When the pump 14 has been without power for more than one hour, a review time warning will occur. With this warning, the user is prompted to check and correct if necessary, the current date and time.

When the pump 14 is coming to the end of its predetermined lifetime, a lifetime error will occur. Related to this is a pump lifetime timer warning that will occur when the operating time of the pump 14 will soon expire. When this error occurs, the display 34 may or may not be activated to display an approximate number of days remaining in the operation of the pump 14. In this embodiment, when the pump lifetime timer reaches zero, the pump 14 will change to the STOP mode and no longer operate. Alternatively, the pump 14 may be configured to operate after the pump lifetime timer reaches zero as will be described hereinafter with respect to FIG. 5.

When a temporarily increased or decreased basal rate has been canceled, a temporary basal rate cancellation warning will occur. Similarly, when a temporary basal rate has ended, a temporary basal rate over warning will occur, and the original basal rate (100%) will resume automatically.

When a bolus has been canceled during the start delay or after delivery has begun, as described hereinabove, a bolus cancellation warning will occur.

If authentication data associated with the pairing and authentication of an electronic device 12 is or becomes corrupt, or if operation of the wireless communication module 30, illustratively provided in the form of a BlueTooth® module, is compromised, operation of the pump 14 thereafter will result in a wireless communication fault warning. This warning generally will not occur after pump 14 is either re-paired with the electronic device 12 to which it was previously paired, or after the pump 14 is paired with a new electronic device.

When the insulin cartridge 70 is empty, a cartridge empty error will occur. Similarly, if the battery 44 is depleted, a battery depleted error will occur. If no keys are pressed within a specified time period in the RUN mode, an automatic off error will occur if this feature of the pump 14 is activated.

On some occasions, insulin may not be delivered by the pump 14 as a result of a blocked infusion set, a damaged cartridge 70, and/or a dirty or damaged piston rod. In this case, an occlusion error will occur. Similarly, cartridge change function was not correctly performed, a cartridge error will occur, and if the cartridge has been changed but the infusion set has not been primed, a set not primed error will occur.

If data transfer via the wireless communication circuit 35 has been interrupted, a data interruption error will occur.

Additionally, a number of different alarm clock functions may be programmed in the pump 14, and an alarm error will occur when any of the programmed alarm clock functions expires.

Generally, it will be understood that the occurrence of any of the errors or warnings described herein by example, may or may not be accompanied by any type of message displayed on the display device 34, any single one of, plurality of or sequence of an audible indication and/or any single one of, plurality of or sequence of a vibratory indication.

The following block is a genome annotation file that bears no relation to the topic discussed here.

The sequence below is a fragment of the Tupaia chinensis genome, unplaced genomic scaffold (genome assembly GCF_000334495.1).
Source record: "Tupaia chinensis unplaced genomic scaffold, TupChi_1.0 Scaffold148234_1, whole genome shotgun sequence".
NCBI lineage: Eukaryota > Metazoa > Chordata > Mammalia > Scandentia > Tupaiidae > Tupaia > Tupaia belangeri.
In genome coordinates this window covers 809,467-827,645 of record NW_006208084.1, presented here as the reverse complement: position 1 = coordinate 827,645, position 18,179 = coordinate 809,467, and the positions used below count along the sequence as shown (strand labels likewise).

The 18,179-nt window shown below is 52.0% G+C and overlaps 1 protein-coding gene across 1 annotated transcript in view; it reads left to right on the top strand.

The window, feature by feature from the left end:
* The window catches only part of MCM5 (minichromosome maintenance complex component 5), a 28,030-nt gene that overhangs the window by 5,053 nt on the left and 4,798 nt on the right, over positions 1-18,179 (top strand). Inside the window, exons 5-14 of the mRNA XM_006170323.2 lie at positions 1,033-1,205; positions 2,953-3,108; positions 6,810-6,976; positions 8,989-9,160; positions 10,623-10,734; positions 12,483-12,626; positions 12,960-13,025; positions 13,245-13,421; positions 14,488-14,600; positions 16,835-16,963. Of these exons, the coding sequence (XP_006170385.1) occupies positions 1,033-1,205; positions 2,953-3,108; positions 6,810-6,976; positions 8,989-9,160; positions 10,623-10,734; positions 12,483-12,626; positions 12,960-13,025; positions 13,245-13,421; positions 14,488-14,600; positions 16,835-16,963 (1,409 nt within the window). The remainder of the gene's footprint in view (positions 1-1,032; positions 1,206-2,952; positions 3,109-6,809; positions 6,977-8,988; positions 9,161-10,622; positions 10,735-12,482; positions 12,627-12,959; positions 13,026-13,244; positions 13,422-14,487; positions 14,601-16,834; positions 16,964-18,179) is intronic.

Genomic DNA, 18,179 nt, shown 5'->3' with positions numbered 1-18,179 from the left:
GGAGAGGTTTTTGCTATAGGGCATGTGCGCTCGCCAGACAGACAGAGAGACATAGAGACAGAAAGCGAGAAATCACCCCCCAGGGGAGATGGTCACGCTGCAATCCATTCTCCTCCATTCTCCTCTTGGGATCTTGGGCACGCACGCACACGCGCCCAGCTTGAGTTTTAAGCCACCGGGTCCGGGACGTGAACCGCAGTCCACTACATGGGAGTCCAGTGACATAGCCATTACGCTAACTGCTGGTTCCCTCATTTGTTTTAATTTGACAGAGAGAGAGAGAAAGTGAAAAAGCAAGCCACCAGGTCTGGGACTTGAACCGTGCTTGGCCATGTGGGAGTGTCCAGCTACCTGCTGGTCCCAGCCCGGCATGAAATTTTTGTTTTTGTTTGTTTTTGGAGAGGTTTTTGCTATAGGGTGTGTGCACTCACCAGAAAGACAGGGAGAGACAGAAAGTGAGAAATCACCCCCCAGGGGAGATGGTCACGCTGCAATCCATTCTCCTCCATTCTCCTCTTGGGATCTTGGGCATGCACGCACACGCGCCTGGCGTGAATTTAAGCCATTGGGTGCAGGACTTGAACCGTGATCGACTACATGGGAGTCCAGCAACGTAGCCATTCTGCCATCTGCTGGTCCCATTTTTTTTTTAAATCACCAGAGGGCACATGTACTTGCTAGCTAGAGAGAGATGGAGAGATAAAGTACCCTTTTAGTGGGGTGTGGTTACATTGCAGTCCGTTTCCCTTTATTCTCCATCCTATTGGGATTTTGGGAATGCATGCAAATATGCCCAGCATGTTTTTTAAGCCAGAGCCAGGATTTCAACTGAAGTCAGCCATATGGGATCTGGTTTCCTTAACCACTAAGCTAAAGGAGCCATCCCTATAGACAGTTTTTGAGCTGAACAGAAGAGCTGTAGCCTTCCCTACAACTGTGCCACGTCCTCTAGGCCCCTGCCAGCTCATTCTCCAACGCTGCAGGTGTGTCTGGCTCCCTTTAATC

VIEWING PUMP DATA The external pump history (PH) memory unit 29 of the pump 14 stores historical information associated with the operation of the pump 14. The pump history information may include, for example, but should not be limited to, all events relating to the operation of the pump 14, e.g., warnings and errors, programming operations and insulin delivery records. Up to approximately 4500 events may be stored, which corresponds to approximately the previous 90 days of use. This data may be downloaded to the electronic device 15 via the wireless communication circuit 35 as described hereinabove. While still present within the PH memory unit 29, the following data categories can be reviewed directly on the display device 34: 1) bolus history (last 30 boluses), 2) alarm history (last thirty warnings and errors), 3) history of daily insulin totals (last 30 daily totals of insulin delivered), and 4) temporary basal rate history (last 30 increases and decreases in basal rate). Additionally, if the pump 14 is configured to do so, the pump timer (remaining timing days until the pump timer expires) information may be reviewed via the display device 34. Generally, the menu key 60 may be successively pressed to display a "my data" screen from which the foregoing pump data categories may be accessed. In the bolus history screen, for example, the bolus amount and type, bolus time, date and entry number may be displayed. In the alarm history screen, the number and type of the warning or error may be displayed along with a text description of the warning or error, the time, date and entry number of the warning or error. In the daily insulin total history screen, total daily insulin delivered by date and entry number may be displayed, and in the temporary basal rate history screen, the temporary basal rate increase or decrease (in percentage), total basal rate duration, time and date may be displayed. In the pump timer screen, the total number of days remaining of pump operation are displayed.